We can’t continue to work 1 or 2 teachers in public schools trying to support 60 forever. We need 10 or 20 to support 600 in a single community focused on retraining. Those 600 will interact with 6,000 – and the structure for this is horizontal, democratic and online, focused on foundational skills – that have low cost or no cost; that allows everyone to contribute something; but not everything. We can restore it; but we’re are not at the glossy paint stage; some are in their supa-communities, but over 90% need fundamental skills training. Its those teachers who are gonna be teaching my kids.

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Russian invasion!

INCREASINGLY it seems, newcomers are taking their classes online in blogs, wikis and online communities. There is a wealth of published materials that encourage and celebrate the adoption of technology in the classroom. Schools need to  provide adequate orientation and safety assurances; taking the newcomer through practical guidance be an effective, safe, online course facilitator. As soon as part of a course is online, the role of teacher is opened to greater risk and responsibility.

Schools with hundreds of kids online, without obtaining any additional ‘permission’ or ‘advice’ on social media risk assessment is a reality.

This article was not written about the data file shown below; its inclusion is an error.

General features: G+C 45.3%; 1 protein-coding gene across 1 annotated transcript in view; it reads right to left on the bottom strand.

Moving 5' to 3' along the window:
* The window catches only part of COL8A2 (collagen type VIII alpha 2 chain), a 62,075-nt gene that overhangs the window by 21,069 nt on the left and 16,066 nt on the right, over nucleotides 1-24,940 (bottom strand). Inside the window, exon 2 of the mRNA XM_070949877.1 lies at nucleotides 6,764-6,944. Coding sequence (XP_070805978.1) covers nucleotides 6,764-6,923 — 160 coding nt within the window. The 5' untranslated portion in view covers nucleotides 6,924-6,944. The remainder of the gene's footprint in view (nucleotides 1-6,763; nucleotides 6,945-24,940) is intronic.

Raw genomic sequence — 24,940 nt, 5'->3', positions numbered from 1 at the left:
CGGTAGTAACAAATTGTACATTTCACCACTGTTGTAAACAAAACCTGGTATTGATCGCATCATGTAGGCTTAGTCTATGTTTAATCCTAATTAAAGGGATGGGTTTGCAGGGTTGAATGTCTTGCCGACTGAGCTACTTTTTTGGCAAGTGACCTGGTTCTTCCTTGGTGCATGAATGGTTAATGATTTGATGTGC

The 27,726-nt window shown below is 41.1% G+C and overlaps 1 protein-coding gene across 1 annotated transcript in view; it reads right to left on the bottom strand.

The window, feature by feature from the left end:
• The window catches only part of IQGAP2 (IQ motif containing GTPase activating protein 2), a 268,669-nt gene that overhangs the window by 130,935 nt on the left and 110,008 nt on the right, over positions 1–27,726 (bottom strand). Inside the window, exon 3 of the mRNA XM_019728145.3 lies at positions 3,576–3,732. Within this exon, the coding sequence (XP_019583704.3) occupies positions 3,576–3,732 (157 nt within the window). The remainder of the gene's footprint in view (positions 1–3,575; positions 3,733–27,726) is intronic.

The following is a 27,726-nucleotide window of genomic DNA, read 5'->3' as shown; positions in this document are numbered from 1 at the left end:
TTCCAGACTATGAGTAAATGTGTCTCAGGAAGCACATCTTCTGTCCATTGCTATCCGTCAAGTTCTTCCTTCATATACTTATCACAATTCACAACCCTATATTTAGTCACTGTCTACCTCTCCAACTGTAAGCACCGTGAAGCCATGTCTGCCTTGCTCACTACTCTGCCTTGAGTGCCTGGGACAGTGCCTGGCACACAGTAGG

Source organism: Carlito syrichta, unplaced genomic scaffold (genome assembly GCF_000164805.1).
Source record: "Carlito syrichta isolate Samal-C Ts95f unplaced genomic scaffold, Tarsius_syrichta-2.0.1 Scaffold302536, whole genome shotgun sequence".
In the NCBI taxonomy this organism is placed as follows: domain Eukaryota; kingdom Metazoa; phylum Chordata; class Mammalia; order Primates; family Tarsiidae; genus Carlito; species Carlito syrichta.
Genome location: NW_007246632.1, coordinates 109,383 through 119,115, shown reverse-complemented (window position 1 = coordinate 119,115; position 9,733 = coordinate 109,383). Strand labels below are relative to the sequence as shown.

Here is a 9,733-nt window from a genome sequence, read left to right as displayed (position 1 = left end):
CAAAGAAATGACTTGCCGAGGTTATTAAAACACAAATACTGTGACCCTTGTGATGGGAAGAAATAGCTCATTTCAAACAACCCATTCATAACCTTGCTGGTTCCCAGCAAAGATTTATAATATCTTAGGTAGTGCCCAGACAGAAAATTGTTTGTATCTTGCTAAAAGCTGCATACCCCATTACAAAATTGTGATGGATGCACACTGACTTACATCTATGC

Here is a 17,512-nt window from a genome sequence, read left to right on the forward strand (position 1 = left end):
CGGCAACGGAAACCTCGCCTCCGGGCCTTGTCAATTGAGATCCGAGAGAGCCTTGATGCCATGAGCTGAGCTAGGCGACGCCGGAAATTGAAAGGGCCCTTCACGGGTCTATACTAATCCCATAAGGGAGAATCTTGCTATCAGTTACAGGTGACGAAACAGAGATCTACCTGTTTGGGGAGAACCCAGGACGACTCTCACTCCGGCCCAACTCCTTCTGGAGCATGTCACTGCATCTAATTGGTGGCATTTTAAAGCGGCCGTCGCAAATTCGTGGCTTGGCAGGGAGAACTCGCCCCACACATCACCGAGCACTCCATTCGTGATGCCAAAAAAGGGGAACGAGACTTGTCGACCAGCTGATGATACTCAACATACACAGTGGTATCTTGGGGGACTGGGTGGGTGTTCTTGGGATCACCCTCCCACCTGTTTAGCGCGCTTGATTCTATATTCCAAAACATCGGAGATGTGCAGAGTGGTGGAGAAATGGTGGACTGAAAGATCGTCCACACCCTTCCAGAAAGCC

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I noticed a Ning site, for middle school students that was left open. It appeared that the site was abandoned. A russian ‘porn spammer’ had joined the group, and immediately added all the students as a friend, leaving a comment on their wall inviting them to visit ‘her’ online. It is highly likely that kids signed up to the Ning with an email address, and that they receive notifications – as a year or so later this new member, produced a flurry or activity in the ‘old abandoned’ Ning.

Replies and comments to the new user flourished.

There is an excellent Social Media Guidlines project in the USA that is well worth adding to; and modelling from developed by Gina Hartman, Educational Technology Specialist in the Francis Howell School District. As more newcomers arrive, and more technology appears in classrooms, the risk grows – as I believe that the risk has a proportional relationship with experience, ability and understanding.

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Providing orientation training to the online space is very important – and seeking help to do it is advisable and you want your employer to support and acknowledge that in sharing the risk – else you may wear all of it, if you have an invasion.

Demonstrating that you can operate effectively and safely, just like ‘safety’ tests in an industrial workshop or science laboratory – is something that should be a norm, like manual handling and OH&S.